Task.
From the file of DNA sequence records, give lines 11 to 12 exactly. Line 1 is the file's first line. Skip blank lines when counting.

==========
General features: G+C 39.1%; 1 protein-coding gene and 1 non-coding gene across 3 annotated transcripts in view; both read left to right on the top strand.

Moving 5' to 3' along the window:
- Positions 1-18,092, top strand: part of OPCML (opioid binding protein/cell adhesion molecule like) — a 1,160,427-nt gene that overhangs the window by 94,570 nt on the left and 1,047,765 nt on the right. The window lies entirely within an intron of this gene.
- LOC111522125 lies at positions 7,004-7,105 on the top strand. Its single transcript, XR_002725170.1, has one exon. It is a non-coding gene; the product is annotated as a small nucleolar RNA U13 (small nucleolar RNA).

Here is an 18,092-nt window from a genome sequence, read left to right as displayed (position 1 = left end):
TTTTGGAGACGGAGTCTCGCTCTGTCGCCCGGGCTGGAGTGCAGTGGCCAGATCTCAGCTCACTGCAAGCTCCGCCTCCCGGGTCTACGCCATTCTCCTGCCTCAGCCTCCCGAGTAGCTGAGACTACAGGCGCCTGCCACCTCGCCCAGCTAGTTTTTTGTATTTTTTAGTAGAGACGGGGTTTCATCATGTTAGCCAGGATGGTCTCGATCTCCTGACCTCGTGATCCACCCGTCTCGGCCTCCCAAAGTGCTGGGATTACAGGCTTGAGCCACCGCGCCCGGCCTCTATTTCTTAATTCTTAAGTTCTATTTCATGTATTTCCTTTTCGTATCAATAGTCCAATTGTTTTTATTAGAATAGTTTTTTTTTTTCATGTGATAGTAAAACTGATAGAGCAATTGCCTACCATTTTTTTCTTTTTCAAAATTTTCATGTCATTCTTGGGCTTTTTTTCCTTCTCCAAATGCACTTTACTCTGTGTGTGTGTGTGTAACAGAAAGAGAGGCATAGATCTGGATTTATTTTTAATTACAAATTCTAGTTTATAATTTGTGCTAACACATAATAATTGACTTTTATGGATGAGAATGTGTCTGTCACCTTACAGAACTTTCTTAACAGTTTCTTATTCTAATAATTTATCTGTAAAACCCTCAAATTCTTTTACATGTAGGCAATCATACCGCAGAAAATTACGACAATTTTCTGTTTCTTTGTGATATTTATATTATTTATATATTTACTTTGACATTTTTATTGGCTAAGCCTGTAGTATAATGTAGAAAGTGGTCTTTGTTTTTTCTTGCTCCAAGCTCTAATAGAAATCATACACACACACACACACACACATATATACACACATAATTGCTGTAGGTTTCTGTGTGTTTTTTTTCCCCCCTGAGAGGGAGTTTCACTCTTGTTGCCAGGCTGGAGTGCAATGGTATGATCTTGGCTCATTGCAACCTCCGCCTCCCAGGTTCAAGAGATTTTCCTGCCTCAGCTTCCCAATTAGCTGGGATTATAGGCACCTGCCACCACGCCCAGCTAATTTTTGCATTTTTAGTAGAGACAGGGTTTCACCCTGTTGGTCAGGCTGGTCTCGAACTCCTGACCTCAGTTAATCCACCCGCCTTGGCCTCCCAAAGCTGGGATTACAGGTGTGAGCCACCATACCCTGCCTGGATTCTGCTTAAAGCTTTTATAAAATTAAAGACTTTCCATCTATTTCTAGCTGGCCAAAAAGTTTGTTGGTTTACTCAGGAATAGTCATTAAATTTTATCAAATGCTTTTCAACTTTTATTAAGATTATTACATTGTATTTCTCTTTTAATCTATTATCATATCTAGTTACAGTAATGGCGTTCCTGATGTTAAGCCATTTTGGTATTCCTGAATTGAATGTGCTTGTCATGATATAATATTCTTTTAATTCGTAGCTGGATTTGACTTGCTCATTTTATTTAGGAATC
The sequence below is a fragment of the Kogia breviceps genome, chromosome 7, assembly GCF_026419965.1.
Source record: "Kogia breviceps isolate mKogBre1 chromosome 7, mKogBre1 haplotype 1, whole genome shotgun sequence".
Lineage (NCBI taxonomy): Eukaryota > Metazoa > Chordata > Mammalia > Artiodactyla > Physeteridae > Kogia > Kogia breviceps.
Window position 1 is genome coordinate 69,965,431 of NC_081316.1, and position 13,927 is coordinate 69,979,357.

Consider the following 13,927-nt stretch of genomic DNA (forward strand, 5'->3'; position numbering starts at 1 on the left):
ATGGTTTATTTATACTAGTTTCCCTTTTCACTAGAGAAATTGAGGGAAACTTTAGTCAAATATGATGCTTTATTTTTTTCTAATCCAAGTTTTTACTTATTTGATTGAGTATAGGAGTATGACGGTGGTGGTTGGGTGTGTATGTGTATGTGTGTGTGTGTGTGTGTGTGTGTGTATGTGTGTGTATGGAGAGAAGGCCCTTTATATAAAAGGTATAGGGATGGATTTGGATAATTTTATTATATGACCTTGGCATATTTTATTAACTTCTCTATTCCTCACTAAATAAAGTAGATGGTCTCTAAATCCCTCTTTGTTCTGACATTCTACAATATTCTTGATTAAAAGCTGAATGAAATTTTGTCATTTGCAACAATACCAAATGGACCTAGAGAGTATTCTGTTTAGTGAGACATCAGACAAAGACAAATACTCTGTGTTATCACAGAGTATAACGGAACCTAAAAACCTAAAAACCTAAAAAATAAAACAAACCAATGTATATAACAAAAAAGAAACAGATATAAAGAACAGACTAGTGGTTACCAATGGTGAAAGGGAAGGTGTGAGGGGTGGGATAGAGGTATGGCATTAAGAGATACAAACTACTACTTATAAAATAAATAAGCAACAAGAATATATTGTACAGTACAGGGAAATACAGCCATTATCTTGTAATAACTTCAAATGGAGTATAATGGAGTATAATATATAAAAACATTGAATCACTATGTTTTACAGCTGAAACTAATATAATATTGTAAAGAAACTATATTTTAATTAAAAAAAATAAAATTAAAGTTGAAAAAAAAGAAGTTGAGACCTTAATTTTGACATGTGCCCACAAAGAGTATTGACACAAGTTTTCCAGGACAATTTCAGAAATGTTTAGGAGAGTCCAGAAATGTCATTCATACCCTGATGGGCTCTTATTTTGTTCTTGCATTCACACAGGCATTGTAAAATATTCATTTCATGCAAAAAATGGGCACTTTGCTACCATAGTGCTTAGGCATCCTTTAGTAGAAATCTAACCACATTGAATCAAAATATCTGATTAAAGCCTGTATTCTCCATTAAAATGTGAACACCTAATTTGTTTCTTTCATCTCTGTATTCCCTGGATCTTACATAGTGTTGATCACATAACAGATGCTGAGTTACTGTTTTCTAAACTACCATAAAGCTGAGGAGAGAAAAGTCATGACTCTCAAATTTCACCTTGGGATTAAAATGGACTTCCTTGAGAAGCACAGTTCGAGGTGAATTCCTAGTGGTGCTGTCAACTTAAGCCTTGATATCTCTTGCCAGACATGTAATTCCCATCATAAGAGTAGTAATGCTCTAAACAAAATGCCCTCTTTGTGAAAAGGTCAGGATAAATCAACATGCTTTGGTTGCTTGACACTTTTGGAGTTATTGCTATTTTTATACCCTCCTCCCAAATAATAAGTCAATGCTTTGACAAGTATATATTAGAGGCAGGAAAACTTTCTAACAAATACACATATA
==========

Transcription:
Consider the following 13,927-nt stretch of genomic DNA (forward strand, 5'->3'; position numbering starts at 1 on the left):
ATGGTTTATTTATACTAGTTTCCCTTTTCACTAGAGAAATTGAGGGAAACTTTAGTCAAATATGATGCTTTATTTTTTTCTAATCCAAGTTTTTACTTATTTGATTGAGTATAGGAGTATGACGGTGGTGGTTGGGTGTGTATGTGTATGTGTGTGTGTGTGTGTGTGTGTGTGTATGTGTGTGTATGGAGAGAAGGCCCTTTATATAAAAGGTATAGGGATGGATTTGGATAATTTTATTATATGACCTTGGCATATTTTATTAACTTCTCTATTCCTCACTAAATAAAGTAGATGGTCTCTAAATCCCTCTTTGTTCTGACATTCTACAATATTCTTGATTAAAAGCTGAATGAAATTTTGTCATTTGCAACAATACCAAATGGACCTAGAGAGTATTCTGTTTAGTGAGACATCAGACAAAGACAAATACTCTGTGTTATCACAGAGTATAACGGAACCTAAAAACCTAAAAACCTAAAAAATAAAACAAACCAATGTATATAACAAAAAAGAAACAGATATAAAGAACAGACTAGTGGTTACCAATGGTGAAAGGGAAGGTGTGAGGGGTGGGATAGAGGTATGGCATTAAGAGATACAAACTACTACTTATAAAATAAATAAGCAACAAGAATATATTGTACAGTACAGGGAAATACAGCCATTATCTTGTAATAACTTCAAATGGAGTATAATGGAGTATAATATATAAAAACATTGAATCACTATGTTTTACAGCTGAAACTAATATAATATTGTAAAGAAACTATATTTTAATTAAAAAAAATAAAATTAAAGTTGAAAAAAAAGAAGTTGAGACCTTAATTTTGACATGTGCCCACAAAGAGTATTGACACAAGTTTTCCAGGACAATTTCAGAAATGTTTAGGAGAGTCCAGAAATGTCATTCATACCCTGATGGGCTCTTATTTTGTTCTTGCATTCACACAGGCATTGTAAAATATTCATTTCATGCAAAAAATGGGCACTTTGCTACCATAGTGCTTAGGCATCCTTTAGTAGAAATCTAACCACATTGAATCAAAATATCTGATTAAAGCCTGTATTCTCCATTAAAATGTGAACACCTAATTTGTTTCTTTCATCTCTGTATTCCCTGGATCTTACATAGTGTTGATCACATAACAGATGCTGAGTTACTGTTTTCTAAACTACCATAAAGCTGAGGAGAGAAAAGTCATGACTCTCAAATTTCACCTTGGGATTAAAATGGACTTCCTTGAGAAGCACAGTTCGAGGTGAATTCCTAGTGGTGCTGTCAACTTAAGCCTTGATATCTCTTGCCAGACATGTAATTCCCATCATAAGAGTAGTAATGCTCTAAACAAAATGCCCTCTTTGTGAAAAGGTCAGGATAAATCAACATGCTTTGGTTGCTTGACACTTTTGGAGTTATTGCTATTTTTATACCCTCCTCCCAAATAATAAGTCAATGCTTTGACAAGTATATATTAGAGGCAGGAAAACTTTCTAACAAATACACATATA